Identity and Culture Crisis: White or Black?

Sunday, September 09, 2012 Vishaal 0 Comments

The premise for the autobiography Life on the Color line: The True Story of a White Boy Who Discovered He Was Black seems unbelievable and readers may question how author Gregory Howard Williams could not know he was black - he would only have to look in the mirror to see his skin colour.

Reader's learn that the author's father. Buster Williams had "passed," or looked pale enough that whites did not realize that he was black. By marrying a white woman and running a successful business Buster did well in white society.

Eventually the author's parents divorced, and Buster took Gregory and his brother back to his hometown to live with their grandmother. The boys had not been told that they were black. Instead they had been led to believe by their parents they were Italian; consequently, the boys learnt on the train ride to Muncie, Indiana, their father had been "passing".

Describing that moment the author remembers thinking; I'm white! I look white! I go to "whites only" school,'whites only" movie theaters and "whites only" swimming pools! I bad never heard anything crazier in my life! How could  Dad tell us such a mean lie? "I saw my father as I had never seen him before. In my .eyes he was transformed from a swarthy Italian to a high-yellow mulatto."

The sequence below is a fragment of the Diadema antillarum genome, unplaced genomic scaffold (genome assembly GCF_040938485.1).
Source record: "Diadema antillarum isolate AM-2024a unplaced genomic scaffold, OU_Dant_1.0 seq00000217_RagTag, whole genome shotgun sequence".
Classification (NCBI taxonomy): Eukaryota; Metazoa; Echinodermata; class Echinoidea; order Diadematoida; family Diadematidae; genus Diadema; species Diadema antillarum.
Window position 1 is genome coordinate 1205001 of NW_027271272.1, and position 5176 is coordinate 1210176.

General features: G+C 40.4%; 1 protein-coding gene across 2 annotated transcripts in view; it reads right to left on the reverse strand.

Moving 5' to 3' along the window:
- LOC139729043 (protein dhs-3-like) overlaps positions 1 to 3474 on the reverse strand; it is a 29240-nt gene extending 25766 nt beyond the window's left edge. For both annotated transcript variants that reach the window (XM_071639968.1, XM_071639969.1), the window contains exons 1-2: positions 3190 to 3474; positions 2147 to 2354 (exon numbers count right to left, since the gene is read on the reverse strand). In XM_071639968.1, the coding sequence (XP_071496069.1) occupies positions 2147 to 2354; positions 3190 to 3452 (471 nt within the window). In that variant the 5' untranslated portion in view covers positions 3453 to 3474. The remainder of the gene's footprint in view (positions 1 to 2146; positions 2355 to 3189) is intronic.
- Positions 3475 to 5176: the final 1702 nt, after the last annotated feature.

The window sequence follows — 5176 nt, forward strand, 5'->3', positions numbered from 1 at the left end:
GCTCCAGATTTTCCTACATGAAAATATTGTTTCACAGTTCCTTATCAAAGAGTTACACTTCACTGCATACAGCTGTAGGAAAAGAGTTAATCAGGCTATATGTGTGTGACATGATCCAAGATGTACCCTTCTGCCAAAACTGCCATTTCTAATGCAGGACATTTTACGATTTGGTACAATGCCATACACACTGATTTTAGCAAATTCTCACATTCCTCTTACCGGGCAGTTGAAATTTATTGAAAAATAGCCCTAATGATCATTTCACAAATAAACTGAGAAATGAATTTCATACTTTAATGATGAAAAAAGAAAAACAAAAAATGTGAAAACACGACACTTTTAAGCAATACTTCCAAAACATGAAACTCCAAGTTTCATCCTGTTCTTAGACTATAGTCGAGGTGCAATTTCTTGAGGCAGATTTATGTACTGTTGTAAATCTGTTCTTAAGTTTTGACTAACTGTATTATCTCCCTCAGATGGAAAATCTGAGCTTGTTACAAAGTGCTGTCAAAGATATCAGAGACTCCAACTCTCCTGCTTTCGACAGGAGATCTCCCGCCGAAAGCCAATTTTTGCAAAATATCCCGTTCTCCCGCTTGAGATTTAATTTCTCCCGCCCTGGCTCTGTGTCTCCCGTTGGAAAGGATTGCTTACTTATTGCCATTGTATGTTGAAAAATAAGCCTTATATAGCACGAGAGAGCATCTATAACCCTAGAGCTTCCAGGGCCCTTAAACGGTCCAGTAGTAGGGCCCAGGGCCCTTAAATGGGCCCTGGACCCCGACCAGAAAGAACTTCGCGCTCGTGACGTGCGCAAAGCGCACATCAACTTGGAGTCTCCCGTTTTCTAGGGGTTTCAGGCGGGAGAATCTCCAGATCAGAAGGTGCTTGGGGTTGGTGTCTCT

This book is a good source of information about the social conditions of blacks in the United Stated during the 1950s and '60s. Gregory Howard Williams and his brother had the unique experience of living in two different cultures, and experienced first hand how whites were more privileged. Blacks in the United Stales were segregated from the rest of society in lower paying jobs. In public places such as buses and swimming pools they were not allowed in the same areas as whites.The author describes his frustration at not being able to do the things that he had grown up doing, such as sitting at the front of the bus.

The father's story about passing as a white person would also be interesting to the reader. As well as wanting to learn more about William's grandmother. Miss Sallie and how she felt about being a cook at her own son's restaurant and being unable to acknowledge her own child and grandchildren. The author also leaves the readers hanging because even though he writes about what be and his brother and a few of his friends are currently doing, he doesn't describe his present relationship with his mother's side of the family and whether he has any contact with them.

Gregory Howard Williams' book is easy to read and gives readers a glimpse into a boy's experience of having his life turned upside down.